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Saliva proteins could help detection of oral cancer

PHILADELPHIA Clinicians could detect oral squamous cell carcinoma, a form of oral cancer, using a simple test that detects proteins in saliva, according to a report in the October 1, 2008, issue of Clinical Cancer Research, a journal of the American Association for Cancer Research. This work was led by David T. Wong, D.M.D., D.M.Sc., professor and associate dean for research, at the University of California, Los Angeles School of Dentistry.

Previous studies have shown that saliva can be a useful diagnostic tool, but this is the first study to globally evaluate saliva protein levels from oral cancer patients. Since it is very simple to collect and process saliva fluids, the discovery of these biomarkers may lead to a useful clinical tool for noninvasive diagnosis of oral cancer in the future.

"This test is currently not available, but we are developing point-of-care microfluidic devices to detect these markers that we can use in clinical trials," said Shen Hu, Ph.D., assistant professor of Oral Biology and Proteomics at the University of California, Los Angeles School of Dentistry.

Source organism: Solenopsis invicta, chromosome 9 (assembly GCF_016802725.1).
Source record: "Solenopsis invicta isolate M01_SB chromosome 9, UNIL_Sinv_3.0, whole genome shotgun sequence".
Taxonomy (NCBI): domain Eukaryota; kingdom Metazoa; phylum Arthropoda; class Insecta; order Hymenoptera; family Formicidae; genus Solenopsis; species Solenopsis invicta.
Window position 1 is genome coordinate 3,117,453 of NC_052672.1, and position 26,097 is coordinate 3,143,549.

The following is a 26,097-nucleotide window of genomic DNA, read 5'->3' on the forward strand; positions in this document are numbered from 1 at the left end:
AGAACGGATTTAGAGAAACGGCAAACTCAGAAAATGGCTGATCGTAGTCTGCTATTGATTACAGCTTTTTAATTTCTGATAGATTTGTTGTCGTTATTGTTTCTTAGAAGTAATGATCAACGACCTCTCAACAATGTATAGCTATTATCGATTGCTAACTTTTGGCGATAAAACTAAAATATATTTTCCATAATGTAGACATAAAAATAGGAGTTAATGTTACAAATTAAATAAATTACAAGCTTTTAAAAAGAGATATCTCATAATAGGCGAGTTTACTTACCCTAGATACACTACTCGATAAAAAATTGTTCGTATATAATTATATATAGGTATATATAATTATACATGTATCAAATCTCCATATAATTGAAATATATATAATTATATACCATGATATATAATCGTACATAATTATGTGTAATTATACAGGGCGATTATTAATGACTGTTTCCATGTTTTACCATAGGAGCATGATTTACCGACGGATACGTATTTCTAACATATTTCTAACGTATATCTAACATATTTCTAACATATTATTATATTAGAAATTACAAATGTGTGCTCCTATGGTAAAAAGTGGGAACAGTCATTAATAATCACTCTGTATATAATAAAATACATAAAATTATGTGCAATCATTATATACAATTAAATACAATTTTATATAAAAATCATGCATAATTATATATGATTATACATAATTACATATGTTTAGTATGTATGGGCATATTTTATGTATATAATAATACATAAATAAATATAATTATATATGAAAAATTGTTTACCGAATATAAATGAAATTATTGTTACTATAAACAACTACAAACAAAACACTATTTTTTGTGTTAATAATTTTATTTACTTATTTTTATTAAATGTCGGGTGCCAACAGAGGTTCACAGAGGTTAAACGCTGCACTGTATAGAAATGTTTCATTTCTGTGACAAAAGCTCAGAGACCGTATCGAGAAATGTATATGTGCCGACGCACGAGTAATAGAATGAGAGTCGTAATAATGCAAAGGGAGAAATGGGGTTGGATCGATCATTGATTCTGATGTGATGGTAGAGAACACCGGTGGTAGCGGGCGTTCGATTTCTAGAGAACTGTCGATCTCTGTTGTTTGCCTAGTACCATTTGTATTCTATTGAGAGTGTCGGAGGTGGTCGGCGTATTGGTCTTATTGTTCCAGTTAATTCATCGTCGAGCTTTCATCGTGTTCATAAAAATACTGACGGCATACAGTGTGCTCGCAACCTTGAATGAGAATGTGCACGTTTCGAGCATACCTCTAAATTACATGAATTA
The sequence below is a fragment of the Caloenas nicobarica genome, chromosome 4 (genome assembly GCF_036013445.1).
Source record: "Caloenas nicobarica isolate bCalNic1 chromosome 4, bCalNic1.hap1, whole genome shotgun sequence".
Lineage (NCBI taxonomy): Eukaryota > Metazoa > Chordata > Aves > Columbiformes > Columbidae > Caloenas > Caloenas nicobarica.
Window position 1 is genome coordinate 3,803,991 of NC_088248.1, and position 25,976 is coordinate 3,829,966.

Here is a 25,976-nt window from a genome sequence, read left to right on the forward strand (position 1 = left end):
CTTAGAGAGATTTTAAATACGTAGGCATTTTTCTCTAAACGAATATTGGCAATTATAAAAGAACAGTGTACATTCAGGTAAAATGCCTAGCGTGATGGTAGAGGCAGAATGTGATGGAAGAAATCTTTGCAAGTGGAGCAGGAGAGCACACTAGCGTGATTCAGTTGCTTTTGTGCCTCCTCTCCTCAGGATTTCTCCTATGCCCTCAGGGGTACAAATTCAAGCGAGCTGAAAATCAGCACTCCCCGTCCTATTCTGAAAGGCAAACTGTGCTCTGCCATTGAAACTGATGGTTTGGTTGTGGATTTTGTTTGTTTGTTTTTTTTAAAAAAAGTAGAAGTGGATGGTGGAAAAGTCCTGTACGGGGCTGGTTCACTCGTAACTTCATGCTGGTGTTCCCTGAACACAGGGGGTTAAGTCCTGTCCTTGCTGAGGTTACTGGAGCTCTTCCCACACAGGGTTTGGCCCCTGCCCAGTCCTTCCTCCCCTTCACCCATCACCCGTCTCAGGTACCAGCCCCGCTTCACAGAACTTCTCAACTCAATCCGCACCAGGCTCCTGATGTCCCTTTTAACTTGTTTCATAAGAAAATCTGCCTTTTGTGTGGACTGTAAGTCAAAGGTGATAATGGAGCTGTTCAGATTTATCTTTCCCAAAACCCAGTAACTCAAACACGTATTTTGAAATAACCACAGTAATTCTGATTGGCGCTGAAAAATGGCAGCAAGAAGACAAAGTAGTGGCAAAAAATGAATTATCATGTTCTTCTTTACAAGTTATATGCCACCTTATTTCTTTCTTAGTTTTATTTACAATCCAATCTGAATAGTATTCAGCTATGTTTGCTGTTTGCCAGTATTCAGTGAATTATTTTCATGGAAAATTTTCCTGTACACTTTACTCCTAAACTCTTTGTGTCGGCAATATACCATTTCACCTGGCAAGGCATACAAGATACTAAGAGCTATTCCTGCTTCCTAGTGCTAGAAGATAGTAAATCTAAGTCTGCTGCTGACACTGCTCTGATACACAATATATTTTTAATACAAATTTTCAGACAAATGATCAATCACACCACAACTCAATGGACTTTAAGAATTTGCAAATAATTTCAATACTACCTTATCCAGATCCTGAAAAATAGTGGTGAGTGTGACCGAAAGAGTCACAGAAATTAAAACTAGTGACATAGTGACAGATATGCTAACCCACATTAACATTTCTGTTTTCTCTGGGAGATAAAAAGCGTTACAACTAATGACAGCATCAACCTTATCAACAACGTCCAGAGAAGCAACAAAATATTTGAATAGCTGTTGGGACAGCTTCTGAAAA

Wong, Hu and colleagues have been working as part of the National Institute of Dental and Craniofacial Research (NIDCR)'s Human Saliva Proteome Project, which focuses on identifying and cataloguing the proteomic components of saliva in healthy subjects. This work, also supported by NIDCR, demonstrates the first translational utility of the salivary proteome for oral cancer detection.

Researchers collected saliva samples from 64 patients with oral squamous cell carcinoma and 64 healthy patients.

Five candidate biomarkers were successfully validated using immunoassays: M2BP, MRP14, CD59, profilin and catalase.

The presence of these biomarkers confirmed the presence of oral cancer 93 percent of the time.

"I believe a test measuring these biomarkers will come to a point of regular use in the future," Hu said. "We have demonstrated a new approach for cancer biomarker discovery using saliva proteomics."


Contact: Jeremy Moore
American Association for Cancer Research

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